RESULT : You were getting "0x8007232B" error.
CAUSE : Activation files were corrupt.
RESOLUTION : ABCS, we suggested you to perform a clean installation of Windows 7 on your computer. If you need further assistance then please contact Volume License department...."

The thing is... What is the point of volume licensing? its to allow a large client [mftr or Fed Government, or DOD, or whatever/whoever] to spray installs from a server, assigning its own licenses. One of the points is to deliberately NOT HAVE a multitude of "install discs" laying around the premises. So this issue defeats the idea of having "hot ready" images on hard drives, unless they are "generic"
My System SpecsSystem Spec
15 Apr 2010   #25
Bill2

Windows 7 x64 pro/ Windows 7 x86 Pro/ XP SP3 x86
 
 

zapp22,

1) VLK keys were massively misused in XP. As a rule, VL editions of XP should not be sold to individual consumers. Businesses, schools and govts normally use VL editions for flexibility in installing many computers. But in the times of xp it was a simple matter to download a vl disk and use a leaked vl key (they were leaked by the dozens). Such keys were /are blocked by Microsoft at the request of the original keyholder for reasons such as the key was lost, stolen, compromised, misused, or expired. Also, MS may block the key if it notices a pattern of misuse, ie, more installations of XP using that key than authorized.

2) Consequently, MS changed the VL activation process in Vista and Win7. Now, KMS (Key management service) keys are the default. In this system, the KMS key is installed on only one computer on the network called the KMS host. All other network users activate their system through the host. This is convenient for businesses because only one computer i.e. the host needs to contact MS for activation.

The other model is MAK (Multiple activation keys). In this one time activation with MS's activation services is required. This may be setup either to be done independently for each computer (like standard vlk) or through a MAK proxy.

3) You can try a clean install, but my guess would be that unless its the MAK independent method, you wont be able to activate without contacting the company/ organization, where your computer was originally setup. Only they can activate the system by properly authorizing you.
My System SpecsSystem Spec
15 Apr 2010   #26
zapp22

Windows XP Pro SP3, Windows 7 Pro 32-bit, Windows 7 Ultimate 64bit, Windows XP Home SP3
 
 

Bill, at least you have a thorough understanding of what's going on.
you realize what the net/net of this is for the "mere mortal". i had this long intense chat with the 8th and last rep at MS yesterday:
like this: "ok... hang on, let me rewind to the very frontend of this exercise and ask you [mr. microsoft] a simple question. I have a perfectly legitimate license, and you agree that I do. I have a system that is activated/validated/keyed/updated/solid-gold, right? The system is out of disk space and I want a big fat hard drive. Can you please tell me how to safely image-over my entire system environment to the new hard drive, have it activated/validated/updated/sanctified?".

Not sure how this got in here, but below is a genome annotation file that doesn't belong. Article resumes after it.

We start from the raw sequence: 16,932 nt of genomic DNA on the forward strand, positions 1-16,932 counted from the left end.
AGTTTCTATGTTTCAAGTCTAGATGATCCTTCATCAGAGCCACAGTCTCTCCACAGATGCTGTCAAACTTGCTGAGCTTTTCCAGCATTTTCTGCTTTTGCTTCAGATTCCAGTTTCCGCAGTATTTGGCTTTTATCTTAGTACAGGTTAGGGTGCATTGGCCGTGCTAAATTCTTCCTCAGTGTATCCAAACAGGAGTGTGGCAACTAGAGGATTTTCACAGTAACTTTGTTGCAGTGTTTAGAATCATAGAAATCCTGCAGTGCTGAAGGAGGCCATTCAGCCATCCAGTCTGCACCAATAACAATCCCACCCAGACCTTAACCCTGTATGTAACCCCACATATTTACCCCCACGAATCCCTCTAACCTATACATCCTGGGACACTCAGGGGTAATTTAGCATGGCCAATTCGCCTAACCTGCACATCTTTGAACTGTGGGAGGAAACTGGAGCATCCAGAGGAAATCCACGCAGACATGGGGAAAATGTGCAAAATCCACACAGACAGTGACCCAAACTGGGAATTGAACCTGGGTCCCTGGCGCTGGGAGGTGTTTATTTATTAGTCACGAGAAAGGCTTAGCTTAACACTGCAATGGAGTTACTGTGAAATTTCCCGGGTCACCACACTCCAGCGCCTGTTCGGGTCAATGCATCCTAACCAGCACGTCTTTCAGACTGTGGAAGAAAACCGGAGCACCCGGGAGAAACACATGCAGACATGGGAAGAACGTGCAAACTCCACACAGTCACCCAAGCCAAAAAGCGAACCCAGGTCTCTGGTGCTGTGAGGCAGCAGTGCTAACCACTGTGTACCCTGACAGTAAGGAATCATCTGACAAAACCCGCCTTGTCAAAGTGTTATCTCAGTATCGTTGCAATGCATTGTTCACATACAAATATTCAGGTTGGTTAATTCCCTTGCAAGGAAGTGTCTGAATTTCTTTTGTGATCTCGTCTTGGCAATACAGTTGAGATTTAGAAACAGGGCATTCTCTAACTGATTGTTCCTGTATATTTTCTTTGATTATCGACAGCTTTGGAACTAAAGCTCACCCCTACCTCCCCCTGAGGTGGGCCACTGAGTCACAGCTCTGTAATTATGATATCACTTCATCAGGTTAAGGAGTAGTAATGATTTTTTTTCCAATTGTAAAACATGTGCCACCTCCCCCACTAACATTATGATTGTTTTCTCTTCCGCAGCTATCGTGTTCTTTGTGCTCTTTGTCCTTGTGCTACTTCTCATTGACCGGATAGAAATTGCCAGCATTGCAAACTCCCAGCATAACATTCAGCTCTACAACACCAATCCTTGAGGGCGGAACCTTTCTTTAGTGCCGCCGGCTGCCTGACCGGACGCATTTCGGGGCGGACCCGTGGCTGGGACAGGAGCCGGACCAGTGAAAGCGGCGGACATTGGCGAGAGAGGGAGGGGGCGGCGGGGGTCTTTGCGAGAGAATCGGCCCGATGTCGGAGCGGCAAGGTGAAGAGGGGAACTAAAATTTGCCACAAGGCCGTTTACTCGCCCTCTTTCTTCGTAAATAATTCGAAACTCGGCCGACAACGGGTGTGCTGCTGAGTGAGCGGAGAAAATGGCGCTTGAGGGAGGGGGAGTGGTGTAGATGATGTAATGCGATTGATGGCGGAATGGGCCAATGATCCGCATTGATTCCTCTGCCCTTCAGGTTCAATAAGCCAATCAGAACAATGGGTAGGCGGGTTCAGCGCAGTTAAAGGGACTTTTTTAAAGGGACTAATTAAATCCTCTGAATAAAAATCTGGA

His answer was "maybe not".

Like you, he said the only answer he could give was "TRY a clean install".
And he admitted it might fail, and admitted this was the only answer he could give me. he was "done".
that sounds like lawsuit material... petty as it is, Microsoft is denying a legitimate licensee the right to their license [in effect]

Volume keys usually don't ship with nice clean install discs. That in fact is one of the GOOD security points about that approach... you don't have a bunch of physical discs floating about

I don't think a clean install will work either.

Stepping back a few paces, how do I get this done?
Are there any 3rd party imaging programs that will work? I think the answer is "no" because as soon as the first boot occurs [if it does] W7 will pickup the hardware changes and force an activation which will fail.

right?

I note that the MS tech reps guess their way through this issue - they really do not understand the activation cobweb and they guess at ramifications. several of them misspoke to wit: "any major changes of hardware will cause this condition" and I would interrupt and tell them they're giving incorrect counsel.
I had already changed:
- Old DVD to modern DVD drive
- Old ATI vid card to new Gforce card
- Exchanged limited RAM for full-up 4GB
none of those changes triggered a reactivate.
Only the HD change.

there's a way...

What if I mount the original/good/activated HD as a USB device? Will it boot? [probably not]. How would I force it to boot... make it bootable? I'm trying to think of a way to leave the new drive as C: but not boot from it, then go through activation or if not triggered, manually "change" the license key.
??



Quote   Quote: Originally Posted by Bill2 View Post
zapp22,